$$ \int_a^x \frac {dx} {x^4 - c^4} = \frac {1} {4c^3} \ln \left(\frac {x-c} {x+c} \right)_a^x - \frac {1} {2c^3} \tan^{-1} \Bigl(\frac {x} {c} \Bigr)_a^x $$ $$ =\frac {1} {4c^3} \Bigl[ \ln \Bigl(\frac {x-c} {x+c} \Bigr) - \ln \Bigl(\frac {a-c} {a+c} \Bigr) \Bigr]- \frac {1} {2c^3} \Bigl[\tan^{-1} \Bigl(\frac {x} {c} \Bigr)-\tan^{-1} \Bigl(\frac {a} {c} \Bigr)\Bigr]$$

When $x$ is less than $c$, or when $a$ is less than $c$, the number in the natural log becomes negative. Then, should the general answer have absolute sign instead of parenthesis as below? Is this a more proper or general answer?

$$ =\frac {1} {4c^3} \left[ \ln \left|\frac {x-c} {x+c} \right| - \ln \left| \frac {a-c} {a+c} \right| \right] $$

  • $\begingroup$ yes sure ,if you know that $a$ could be less then $c$,use absolute value,because logarithm at negative number is undefined,or you can indicate condition $x>c$ or $c>a$ $\endgroup$ – dato datuashvili Aug 8 '12 at 14:43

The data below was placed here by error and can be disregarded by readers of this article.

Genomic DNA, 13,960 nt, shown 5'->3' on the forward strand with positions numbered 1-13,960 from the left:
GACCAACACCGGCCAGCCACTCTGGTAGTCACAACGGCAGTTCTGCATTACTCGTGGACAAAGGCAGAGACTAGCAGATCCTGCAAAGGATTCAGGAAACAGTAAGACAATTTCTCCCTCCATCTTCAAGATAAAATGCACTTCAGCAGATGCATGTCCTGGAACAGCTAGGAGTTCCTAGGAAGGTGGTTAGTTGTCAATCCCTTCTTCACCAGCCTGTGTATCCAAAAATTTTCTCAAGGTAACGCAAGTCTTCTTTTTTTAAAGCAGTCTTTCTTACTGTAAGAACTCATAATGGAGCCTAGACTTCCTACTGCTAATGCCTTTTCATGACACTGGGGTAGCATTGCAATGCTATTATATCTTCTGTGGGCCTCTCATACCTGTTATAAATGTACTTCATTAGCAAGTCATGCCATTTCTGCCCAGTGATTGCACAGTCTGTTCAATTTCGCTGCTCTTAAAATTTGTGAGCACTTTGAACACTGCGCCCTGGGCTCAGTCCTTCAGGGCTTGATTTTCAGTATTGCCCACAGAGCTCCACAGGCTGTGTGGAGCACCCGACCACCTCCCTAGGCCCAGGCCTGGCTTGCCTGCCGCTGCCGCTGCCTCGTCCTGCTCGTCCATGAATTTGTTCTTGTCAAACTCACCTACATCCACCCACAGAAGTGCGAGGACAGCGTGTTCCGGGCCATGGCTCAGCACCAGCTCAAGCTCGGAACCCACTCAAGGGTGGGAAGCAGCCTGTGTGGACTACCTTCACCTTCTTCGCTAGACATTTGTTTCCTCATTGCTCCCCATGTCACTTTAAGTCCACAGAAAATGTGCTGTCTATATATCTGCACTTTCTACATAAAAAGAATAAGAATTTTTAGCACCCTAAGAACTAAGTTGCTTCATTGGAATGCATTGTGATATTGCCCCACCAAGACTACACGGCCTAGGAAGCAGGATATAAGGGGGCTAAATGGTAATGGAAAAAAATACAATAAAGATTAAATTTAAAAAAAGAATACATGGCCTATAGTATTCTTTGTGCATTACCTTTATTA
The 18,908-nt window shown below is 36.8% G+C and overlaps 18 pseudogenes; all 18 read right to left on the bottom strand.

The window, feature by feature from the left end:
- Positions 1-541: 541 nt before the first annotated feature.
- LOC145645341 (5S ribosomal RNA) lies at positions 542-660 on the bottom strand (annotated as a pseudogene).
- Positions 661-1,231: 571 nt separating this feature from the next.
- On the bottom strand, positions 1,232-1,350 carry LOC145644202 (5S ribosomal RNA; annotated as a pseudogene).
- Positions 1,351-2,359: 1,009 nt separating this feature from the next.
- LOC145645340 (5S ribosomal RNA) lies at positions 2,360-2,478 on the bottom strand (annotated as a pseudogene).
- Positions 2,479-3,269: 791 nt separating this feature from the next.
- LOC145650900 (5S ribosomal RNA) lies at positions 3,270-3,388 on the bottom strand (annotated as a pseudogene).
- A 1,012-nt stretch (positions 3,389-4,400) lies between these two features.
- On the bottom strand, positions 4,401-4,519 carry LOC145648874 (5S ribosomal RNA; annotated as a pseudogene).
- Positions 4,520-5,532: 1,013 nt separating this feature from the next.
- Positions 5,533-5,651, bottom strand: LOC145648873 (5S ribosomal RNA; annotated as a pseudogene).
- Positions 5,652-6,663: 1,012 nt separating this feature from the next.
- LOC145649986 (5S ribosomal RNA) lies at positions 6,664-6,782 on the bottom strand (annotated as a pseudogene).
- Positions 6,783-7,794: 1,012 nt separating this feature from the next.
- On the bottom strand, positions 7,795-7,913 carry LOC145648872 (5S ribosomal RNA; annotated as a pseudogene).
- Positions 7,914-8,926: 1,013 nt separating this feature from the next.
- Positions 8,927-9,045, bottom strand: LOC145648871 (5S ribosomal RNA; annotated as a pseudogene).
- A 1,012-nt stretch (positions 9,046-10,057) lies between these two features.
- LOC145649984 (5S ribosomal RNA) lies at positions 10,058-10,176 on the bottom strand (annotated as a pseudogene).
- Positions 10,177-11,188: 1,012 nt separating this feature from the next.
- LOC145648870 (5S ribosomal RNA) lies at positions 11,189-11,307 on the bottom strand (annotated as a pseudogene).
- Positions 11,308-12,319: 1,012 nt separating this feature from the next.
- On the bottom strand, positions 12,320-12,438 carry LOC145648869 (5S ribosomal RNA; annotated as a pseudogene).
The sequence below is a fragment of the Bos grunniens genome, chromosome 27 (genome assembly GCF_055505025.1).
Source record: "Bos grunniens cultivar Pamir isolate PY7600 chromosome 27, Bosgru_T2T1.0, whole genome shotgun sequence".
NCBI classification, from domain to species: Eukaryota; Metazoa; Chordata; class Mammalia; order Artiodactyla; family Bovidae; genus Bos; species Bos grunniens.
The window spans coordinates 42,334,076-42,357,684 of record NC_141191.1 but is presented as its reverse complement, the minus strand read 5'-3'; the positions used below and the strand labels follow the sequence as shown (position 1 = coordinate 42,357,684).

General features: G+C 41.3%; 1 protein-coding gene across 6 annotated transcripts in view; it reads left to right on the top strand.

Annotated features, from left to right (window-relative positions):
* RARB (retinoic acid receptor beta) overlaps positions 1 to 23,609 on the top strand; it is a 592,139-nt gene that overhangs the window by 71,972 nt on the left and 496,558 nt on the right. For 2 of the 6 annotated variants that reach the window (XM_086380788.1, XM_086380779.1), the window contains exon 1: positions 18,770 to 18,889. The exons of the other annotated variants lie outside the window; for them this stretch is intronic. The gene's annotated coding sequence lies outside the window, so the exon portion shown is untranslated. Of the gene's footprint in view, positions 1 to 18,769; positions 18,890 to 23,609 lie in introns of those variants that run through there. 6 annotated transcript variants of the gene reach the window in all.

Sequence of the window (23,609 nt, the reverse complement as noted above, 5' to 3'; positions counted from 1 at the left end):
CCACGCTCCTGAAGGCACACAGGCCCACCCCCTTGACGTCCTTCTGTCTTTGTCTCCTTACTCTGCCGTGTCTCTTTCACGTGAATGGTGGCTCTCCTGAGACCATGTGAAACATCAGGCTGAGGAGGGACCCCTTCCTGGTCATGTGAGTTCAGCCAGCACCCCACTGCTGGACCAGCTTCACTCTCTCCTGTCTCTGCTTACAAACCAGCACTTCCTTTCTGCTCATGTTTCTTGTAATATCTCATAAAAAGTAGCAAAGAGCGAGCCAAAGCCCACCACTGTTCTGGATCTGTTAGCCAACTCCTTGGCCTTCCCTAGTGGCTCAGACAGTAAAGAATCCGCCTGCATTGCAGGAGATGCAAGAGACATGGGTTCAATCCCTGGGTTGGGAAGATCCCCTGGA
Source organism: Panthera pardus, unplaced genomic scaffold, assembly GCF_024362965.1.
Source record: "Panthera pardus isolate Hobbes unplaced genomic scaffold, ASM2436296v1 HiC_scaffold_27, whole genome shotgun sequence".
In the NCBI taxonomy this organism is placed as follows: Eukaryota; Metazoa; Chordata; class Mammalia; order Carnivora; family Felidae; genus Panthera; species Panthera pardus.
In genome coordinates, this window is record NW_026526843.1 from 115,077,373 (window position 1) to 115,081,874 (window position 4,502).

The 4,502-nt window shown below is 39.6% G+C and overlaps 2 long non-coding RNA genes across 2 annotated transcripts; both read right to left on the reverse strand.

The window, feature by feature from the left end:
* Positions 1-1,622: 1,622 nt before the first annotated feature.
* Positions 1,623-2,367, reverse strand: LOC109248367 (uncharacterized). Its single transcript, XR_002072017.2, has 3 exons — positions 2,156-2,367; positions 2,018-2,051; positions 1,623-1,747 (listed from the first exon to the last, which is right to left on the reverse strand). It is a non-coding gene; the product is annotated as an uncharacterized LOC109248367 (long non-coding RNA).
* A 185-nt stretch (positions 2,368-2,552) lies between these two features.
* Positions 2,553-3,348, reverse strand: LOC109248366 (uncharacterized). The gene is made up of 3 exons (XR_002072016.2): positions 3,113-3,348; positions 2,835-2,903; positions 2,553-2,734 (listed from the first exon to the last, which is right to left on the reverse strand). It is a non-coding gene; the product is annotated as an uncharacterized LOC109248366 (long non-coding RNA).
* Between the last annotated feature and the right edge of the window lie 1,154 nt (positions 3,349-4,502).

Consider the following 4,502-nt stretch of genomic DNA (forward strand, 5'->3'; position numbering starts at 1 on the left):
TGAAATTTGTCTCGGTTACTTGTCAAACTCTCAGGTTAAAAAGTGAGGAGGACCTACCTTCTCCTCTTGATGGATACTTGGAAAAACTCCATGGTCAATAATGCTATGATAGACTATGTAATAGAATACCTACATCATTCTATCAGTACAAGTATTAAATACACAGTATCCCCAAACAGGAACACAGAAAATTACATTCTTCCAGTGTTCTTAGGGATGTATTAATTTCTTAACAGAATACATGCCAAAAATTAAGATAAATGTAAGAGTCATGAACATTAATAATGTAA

• $\begingroup$ @dato, thank you very much for your kind answer!! $\endgroup$ – Tony Aug 8 '12 at 15:23

Yes. Notice that $$ \int \frac{dx}{x+c} = \ln \left| x+c \right| + \text{constant} $$ (where "constant" actually means a piecewise constant function that is constant on $(-\infty,-c)$ and also on $(-c,\infty)$). Similar remarks apply with $x-c$ in place of $x-c$. The partial-fraction decomposition of $1/(x^4-c^4)$ includes both $\text{constant}/(x+c)$ and $\text{constant}/(x-c)$, so those two integrals are where these logarithms come from.

  • $\begingroup$ Thank you very much for your kind detailed answer!! $\endgroup$ – Tony Aug 8 '12 at 15:22

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